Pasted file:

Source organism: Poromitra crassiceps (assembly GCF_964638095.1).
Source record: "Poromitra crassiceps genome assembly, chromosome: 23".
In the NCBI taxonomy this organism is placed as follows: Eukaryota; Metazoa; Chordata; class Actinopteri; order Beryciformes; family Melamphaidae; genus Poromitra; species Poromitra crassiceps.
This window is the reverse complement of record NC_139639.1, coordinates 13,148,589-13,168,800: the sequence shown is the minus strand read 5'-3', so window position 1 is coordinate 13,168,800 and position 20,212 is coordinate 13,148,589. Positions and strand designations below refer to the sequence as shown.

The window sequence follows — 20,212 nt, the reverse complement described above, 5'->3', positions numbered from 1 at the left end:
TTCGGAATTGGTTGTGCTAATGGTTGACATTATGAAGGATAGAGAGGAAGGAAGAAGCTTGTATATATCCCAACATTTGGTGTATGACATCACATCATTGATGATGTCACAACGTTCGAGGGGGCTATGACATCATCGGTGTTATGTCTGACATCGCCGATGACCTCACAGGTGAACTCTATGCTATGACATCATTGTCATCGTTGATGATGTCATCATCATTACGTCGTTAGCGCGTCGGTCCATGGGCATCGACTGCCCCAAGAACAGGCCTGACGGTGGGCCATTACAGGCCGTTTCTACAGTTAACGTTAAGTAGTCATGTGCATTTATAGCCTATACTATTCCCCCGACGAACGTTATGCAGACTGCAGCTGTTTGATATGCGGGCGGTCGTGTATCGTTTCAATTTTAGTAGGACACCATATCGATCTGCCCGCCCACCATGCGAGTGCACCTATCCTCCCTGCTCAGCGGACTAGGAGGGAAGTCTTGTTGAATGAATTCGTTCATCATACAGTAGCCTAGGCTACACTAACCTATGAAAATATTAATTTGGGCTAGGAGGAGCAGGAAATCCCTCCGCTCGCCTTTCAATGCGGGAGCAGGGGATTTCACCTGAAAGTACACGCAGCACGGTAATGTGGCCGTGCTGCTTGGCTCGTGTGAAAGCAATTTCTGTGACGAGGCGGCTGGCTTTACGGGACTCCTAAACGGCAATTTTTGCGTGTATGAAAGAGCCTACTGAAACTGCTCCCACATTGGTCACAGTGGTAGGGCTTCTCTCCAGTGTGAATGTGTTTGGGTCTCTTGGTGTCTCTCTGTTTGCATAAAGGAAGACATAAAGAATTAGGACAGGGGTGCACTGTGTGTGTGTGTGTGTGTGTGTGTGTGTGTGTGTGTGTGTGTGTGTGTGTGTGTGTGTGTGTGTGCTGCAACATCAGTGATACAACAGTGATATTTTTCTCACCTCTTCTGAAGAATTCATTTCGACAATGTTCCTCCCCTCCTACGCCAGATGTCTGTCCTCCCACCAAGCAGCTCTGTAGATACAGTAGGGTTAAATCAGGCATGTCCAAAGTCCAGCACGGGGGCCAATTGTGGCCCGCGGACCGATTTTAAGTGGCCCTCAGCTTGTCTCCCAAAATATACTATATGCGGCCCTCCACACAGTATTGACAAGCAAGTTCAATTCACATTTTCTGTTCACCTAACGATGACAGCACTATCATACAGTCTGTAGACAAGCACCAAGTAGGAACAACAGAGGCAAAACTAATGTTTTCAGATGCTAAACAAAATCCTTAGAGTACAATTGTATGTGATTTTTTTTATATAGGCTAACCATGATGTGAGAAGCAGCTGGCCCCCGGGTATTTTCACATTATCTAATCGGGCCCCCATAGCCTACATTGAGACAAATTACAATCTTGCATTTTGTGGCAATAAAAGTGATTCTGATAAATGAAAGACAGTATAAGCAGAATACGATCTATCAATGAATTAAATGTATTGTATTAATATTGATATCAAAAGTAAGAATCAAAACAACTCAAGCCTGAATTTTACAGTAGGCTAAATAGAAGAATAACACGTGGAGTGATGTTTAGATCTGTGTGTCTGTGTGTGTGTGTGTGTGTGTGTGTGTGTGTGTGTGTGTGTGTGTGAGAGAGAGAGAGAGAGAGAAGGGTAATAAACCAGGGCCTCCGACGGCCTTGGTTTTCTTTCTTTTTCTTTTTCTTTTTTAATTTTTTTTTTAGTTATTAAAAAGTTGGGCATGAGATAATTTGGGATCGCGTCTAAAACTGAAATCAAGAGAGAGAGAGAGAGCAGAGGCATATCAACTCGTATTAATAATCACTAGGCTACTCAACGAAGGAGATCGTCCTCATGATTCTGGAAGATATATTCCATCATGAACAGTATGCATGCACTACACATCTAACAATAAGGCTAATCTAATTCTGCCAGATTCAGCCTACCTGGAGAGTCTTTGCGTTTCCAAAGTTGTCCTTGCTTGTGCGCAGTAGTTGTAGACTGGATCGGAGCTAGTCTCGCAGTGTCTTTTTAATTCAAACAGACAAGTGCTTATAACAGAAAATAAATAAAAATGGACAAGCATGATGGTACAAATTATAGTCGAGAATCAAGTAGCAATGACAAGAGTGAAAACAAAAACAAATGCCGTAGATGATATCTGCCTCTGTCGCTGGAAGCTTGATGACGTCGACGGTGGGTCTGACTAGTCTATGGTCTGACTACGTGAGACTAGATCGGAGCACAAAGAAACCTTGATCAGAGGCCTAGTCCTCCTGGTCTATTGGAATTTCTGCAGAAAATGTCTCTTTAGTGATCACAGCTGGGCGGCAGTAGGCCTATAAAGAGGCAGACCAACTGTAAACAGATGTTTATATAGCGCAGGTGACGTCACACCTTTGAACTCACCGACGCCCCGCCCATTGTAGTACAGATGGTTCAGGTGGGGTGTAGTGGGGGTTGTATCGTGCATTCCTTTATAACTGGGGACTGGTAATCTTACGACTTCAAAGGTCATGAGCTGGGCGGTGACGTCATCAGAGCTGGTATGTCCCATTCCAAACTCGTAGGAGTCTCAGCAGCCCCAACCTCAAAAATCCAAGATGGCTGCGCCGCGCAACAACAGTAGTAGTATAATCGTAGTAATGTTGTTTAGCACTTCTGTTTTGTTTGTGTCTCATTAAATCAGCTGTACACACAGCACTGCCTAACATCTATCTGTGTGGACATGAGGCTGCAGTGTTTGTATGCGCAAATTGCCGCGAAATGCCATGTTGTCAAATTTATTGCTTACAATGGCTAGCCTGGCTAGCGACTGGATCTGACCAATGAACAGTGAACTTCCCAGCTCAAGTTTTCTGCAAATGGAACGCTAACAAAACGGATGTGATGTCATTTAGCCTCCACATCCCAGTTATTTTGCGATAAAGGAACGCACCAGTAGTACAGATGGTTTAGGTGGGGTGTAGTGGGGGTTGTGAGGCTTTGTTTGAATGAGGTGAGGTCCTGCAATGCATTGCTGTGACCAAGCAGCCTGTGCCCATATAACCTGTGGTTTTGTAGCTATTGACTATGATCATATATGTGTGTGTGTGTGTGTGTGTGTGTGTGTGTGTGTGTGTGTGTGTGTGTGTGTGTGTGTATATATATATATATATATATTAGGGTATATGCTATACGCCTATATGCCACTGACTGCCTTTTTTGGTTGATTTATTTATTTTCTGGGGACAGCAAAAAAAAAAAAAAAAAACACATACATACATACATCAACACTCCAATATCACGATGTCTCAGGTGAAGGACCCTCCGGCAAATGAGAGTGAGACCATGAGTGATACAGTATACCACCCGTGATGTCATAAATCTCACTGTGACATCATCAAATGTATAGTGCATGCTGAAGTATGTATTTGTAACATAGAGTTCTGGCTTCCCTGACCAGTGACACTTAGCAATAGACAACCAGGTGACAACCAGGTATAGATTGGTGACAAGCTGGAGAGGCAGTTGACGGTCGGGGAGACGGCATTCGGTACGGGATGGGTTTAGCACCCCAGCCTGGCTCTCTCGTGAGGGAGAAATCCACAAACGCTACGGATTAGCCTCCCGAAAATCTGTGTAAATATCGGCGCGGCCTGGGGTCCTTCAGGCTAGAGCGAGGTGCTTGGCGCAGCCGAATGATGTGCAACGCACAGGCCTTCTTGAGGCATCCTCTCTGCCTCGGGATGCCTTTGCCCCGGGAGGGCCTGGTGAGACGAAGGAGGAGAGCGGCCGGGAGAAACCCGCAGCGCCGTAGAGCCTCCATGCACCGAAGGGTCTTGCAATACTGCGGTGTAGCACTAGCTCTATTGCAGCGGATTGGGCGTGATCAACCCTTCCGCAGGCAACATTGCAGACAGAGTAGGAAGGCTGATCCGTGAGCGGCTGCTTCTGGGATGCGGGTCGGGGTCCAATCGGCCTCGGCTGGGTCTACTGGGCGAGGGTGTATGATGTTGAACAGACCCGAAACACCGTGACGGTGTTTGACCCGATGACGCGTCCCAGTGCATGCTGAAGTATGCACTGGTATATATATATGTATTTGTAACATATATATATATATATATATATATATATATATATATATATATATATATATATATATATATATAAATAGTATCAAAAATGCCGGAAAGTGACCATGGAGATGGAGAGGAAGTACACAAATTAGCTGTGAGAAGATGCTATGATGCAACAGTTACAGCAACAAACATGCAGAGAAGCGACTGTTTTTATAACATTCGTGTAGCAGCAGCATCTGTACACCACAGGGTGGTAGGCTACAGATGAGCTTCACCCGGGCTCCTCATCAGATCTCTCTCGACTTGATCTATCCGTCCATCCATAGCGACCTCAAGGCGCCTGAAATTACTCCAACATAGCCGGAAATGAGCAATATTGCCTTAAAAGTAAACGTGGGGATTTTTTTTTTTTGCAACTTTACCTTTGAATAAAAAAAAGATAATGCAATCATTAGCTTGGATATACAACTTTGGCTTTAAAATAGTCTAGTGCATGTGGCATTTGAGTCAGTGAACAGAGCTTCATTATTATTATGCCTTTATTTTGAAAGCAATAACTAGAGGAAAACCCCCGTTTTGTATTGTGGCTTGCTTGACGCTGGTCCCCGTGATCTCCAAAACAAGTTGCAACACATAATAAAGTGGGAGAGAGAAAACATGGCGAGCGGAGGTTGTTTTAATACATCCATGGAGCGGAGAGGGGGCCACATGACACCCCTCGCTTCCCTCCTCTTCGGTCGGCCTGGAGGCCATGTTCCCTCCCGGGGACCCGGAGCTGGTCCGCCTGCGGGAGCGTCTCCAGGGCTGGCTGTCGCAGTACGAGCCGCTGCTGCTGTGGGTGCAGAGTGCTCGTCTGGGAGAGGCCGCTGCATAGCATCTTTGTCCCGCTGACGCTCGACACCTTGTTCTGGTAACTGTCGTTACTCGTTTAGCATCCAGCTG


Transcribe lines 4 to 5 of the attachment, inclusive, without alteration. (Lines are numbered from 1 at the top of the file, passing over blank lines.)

This window is the reverse complement of record NC_139639.1, coordinates 13,148,589-13,168,800: the sequence shown is the minus strand read 5'-3', so window position 1 is coordinate 13,168,800 and position 20,212 is coordinate 13,148,589. Positions and strand designations below refer to the sequence as shown.

The window sequence follows — 20,212 nt, the reverse complement described above, 5'->3', positions numbered from 1 at the left end: